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Archive for Saturday, November 6, 2004

Young voters turn out big

November 6, 2004

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Maggie Hill waited in line for nearly 10 hours to vote for John Kerry. She skipped field hockey practice and ate pizza and cookies delivered to hungry students by their professors.

"You gotta stay with it," Hill and her classmates at Kenyon College told one another, as hundreds of them sprawled in the community center in Gambier, Ohio, playing board games, chatting and waiting for one of only two voting booths.

While few young voters had such a tough time at the polls Tuesday, more than 20 million Americans under 30 took the initiative to vote -- resulting in a 51.6 percent turnout for that age group, according to the Center for Information & Research on Civic Learning & Engagement at the University of Maryland.

CIRCLE researchers based their calculations on exit polls done for The Associated Press and others by Edison Media Research and Mitofsky International, and found that 18- to 29-year-old turnout was up by 4.6 million voters and more than 9 percentage points from exit poll data from the 2000 election.

The figures also beat exit poll numbers from 1992, the last time the youth vote spiked amid an otherwise general decline in turnout since 18-year-olds first got the chance to vote in 1972.

Turnout increased among other age groups, too, leaving young voters with roughly the same proportion of the total electorate nationally as in 2000. But activists who were part of an unprecedented effort to get out the vote -- from Rock the Vote and Declare Yourself to the Youth Vote Coalition -- felt that didn't detract from their accomplishment.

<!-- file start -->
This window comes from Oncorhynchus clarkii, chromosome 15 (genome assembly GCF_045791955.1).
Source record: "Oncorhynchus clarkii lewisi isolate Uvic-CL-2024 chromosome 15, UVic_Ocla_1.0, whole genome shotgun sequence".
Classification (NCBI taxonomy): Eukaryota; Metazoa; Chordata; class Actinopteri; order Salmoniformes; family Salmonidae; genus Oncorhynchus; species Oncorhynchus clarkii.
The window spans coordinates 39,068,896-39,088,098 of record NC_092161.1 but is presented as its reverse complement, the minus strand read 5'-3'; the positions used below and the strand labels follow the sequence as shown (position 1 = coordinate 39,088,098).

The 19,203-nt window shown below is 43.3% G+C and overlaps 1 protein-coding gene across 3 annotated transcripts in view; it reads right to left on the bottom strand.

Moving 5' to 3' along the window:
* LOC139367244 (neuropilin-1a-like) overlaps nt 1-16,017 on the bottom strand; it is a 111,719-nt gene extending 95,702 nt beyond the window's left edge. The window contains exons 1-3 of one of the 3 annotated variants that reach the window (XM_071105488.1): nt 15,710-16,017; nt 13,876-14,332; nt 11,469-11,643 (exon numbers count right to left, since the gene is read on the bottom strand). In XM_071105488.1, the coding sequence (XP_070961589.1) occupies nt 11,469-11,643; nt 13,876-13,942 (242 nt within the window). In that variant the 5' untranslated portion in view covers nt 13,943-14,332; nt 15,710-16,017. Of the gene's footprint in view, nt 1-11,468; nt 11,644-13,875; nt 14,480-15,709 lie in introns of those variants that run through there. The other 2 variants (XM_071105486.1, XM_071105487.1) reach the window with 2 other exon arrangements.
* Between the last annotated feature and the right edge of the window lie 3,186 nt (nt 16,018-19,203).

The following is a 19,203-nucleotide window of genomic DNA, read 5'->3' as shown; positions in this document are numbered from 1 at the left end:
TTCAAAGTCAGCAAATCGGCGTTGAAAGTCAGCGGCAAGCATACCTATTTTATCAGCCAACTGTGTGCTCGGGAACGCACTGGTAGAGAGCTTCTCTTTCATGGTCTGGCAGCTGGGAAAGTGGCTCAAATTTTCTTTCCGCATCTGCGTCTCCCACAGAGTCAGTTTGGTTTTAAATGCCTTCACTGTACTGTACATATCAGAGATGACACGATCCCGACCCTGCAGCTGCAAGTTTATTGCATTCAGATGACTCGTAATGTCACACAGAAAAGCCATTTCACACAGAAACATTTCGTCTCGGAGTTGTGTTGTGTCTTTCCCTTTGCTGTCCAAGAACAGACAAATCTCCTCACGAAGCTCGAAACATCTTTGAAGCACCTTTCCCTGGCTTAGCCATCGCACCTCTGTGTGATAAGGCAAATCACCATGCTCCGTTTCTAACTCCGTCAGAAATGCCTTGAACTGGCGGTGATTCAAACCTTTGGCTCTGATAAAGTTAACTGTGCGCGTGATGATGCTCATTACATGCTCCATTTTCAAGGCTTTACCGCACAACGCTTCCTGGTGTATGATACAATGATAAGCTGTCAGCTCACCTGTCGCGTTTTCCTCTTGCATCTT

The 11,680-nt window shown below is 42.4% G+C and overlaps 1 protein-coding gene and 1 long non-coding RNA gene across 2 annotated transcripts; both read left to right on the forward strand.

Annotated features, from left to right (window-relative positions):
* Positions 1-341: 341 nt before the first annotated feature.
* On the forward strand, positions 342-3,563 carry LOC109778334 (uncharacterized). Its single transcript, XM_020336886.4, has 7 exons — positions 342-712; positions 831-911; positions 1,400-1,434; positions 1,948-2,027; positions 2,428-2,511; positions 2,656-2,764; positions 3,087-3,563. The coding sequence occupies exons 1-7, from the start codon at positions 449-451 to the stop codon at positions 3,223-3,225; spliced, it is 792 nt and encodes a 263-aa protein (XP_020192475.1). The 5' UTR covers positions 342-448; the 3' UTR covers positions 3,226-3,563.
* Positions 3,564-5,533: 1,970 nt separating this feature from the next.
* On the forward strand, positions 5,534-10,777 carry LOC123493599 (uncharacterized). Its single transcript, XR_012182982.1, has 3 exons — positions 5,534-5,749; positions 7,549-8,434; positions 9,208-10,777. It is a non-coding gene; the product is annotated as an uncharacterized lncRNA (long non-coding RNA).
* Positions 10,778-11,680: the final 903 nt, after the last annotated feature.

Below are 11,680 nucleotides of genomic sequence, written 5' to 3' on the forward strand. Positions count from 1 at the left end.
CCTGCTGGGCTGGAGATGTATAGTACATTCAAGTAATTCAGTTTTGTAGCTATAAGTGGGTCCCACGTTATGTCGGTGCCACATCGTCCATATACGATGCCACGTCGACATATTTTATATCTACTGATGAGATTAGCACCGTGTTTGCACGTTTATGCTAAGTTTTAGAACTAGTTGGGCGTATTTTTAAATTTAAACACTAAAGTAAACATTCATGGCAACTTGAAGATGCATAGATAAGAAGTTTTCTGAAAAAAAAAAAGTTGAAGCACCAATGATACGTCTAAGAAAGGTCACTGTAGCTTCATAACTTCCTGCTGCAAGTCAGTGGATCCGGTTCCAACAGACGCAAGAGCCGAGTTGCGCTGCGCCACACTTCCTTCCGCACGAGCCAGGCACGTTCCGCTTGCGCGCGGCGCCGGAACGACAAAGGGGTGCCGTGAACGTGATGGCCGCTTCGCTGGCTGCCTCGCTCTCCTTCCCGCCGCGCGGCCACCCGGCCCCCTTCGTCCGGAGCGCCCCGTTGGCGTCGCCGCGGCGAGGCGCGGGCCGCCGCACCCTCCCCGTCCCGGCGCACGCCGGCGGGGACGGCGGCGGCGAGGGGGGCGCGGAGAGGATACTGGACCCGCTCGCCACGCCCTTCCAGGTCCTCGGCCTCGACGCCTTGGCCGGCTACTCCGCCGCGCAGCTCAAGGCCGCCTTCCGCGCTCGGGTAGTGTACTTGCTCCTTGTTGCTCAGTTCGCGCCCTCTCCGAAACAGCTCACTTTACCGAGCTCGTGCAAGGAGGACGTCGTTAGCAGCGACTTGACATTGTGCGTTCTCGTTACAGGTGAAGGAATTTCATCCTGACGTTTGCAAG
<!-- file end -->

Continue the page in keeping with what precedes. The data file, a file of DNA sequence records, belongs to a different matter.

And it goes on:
"To have beaten the '92 number is incredible," said Ivan Frishberg of the nonpartisan New Voters Project. Back then, Bill Clinton defeated the first President Bush.

This time, young voters were the only group that favored Democrat Kerry. The AP's exit polls found that under-30s favored Kerry over Bush, 55 percent to 44 percent, compared to a 48-46 edge for Al Gore in 2000.

Kenyon students Carolyn Lewis, left, and Chloe Wilson, right, play
cards while waiting in line to vote with friends to pass the time
Tuesday in Gambier, Ohio. Under-30 voters came through in big
numbers this year, with more than 20 million casting a ballot for
president. The turnout bested their 2000 showing by more than 9
percentage points and heartened activists who worked to get young
voters to the polls.

Kenyon students Carolyn Lewis, left, and Chloe Wilson, right, play cards while waiting in line to vote with friends to pass the time Tuesday in Gambier, Ohio. Under-30 voters came through in big numbers this year, with more than 20 million casting a ballot for president. The turnout bested their 2000 showing by more than 9 percentage points and heartened activists who worked to get young voters to the polls.

While exit poll data provides an early look at young voters, more detailed and definitive information about the youth vote -- provided by the Census Bureau -- will be available next year, said Carrie Donovan, the youth director at CIRCLE.

Still, experts who track the youth vote say that the initial data shows politicians should take young voters more seriously.

"I think at the end of the day, if you're looking for new voters, young voters will emerge as the best bang for the buck," Frishberg said.







Topeka (ap) -- A record number of Kansans might have cast ballots in this year's general election, but turnout still wasn't as high as predicted, Secretary of State Ron Thornburgh said Thursday.The Secretary of State's Office said 1,154,040 ballots were cast in final, unofficial results from Tuesday's elections. However, counties have at least 36,000 provisional ballots to review, Thornburgh said.That means this year's turnout still could top the 1992 record of 1,161,927 voters. The figure cited Thursday by Thornburgh's office was only 7,887 short of the record.However, Thornburgh had predicted that nearly 1.29 million voters would go to the polls, or 76 percent of the 1.69 million registered. Actual turnout was about 68 percent.

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